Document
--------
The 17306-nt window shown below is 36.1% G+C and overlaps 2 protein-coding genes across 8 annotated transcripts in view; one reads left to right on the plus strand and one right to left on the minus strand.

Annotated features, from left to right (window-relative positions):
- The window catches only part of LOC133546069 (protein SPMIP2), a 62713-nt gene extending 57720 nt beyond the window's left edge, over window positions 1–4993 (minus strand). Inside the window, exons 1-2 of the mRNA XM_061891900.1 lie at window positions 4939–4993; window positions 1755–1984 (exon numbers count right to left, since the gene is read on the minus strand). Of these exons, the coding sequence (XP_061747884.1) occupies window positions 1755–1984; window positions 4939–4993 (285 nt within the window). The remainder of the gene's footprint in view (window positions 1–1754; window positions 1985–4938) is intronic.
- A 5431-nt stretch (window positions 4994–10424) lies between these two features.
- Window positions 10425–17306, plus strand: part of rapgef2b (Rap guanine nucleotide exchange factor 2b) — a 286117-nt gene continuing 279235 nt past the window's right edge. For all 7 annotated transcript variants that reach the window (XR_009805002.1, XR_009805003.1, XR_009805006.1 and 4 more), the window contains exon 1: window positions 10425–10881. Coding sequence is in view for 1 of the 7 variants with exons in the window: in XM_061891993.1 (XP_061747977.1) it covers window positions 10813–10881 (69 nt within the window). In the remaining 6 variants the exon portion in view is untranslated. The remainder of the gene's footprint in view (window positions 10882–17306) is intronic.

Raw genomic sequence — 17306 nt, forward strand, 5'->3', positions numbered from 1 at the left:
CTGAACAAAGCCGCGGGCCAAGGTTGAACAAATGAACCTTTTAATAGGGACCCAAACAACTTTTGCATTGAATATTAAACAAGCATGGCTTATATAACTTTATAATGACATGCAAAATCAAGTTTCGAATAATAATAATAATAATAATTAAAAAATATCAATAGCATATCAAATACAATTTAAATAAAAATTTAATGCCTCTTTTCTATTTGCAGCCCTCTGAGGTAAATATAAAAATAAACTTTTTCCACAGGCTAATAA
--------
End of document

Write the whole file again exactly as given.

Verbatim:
The 17306-nt window shown below is 36.1% G+C and overlaps 2 protein-coding genes across 8 annotated transcripts in view; one reads left to right on the plus strand and one right to left on the minus strand.

Annotated features, from left to right (window-relative positions):
- The window catches only part of LOC133546069 (protein SPMIP2), a 62713-nt gene extending 57720 nt beyond the window's left edge, over window positions 1–4993 (minus strand). Inside the window, exons 1-2 of the mRNA XM_061891900.1 lie at window positions 4939–4993; window positions 1755–1984 (exon numbers count right to left, since the gene is read on the minus strand). Of these exons, the coding sequence (XP_061747884.1) occupies window positions 1755–1984; window positions 4939–4993 (285 nt within the window). The remainder of the gene's footprint in view (window positions 1–1754; window positions 1985–4938) is intronic.
- A 5431-nt stretch (window positions 4994–10424) lies between these two features.
- Window positions 10425–17306, plus strand: part of rapgef2b (Rap guanine nucleotide exchange factor 2b) — a 286117-nt gene continuing 279235 nt past the window's right edge. For all 7 annotated transcript variants that reach the window (XR_009805002.1, XR_009805003.1, XR_009805006.1 and 4 more), the window contains exon 1: window positions 10425–10881. Coding sequence is in view for 1 of the 7 variants with exons in the window: in XM_061891993.1 (XP_061747977.1) it covers window positions 10813–10881 (69 nt within the window). In the remaining 6 variants the exon portion in view is untranslated. The remainder of the gene's footprint in view (window positions 10882–17306) is intronic.

Raw genomic sequence — 17306 nt, forward strand, 5'->3', positions numbered from 1 at the left:
CTGAACAAAGCCGCGGGCCAAGGTTGAACAAATGAACCTTTTAATAGGGACCCAAACAACTTTTGCATTGAATATTAAACAAGCATGGCTTATATAACTTTATAATGACATGCAAAATCAAGTTTCGAATAATAATAATAATAATAATTAAAAAATATCAATAGCATATCAAATACAATTTAAATAAAAATTTAATGCCTCTTTTCTATTTGCAGCCCTCTGAGGTAAATATAAAAATAAACTTTTTCCACAGGCTAATAA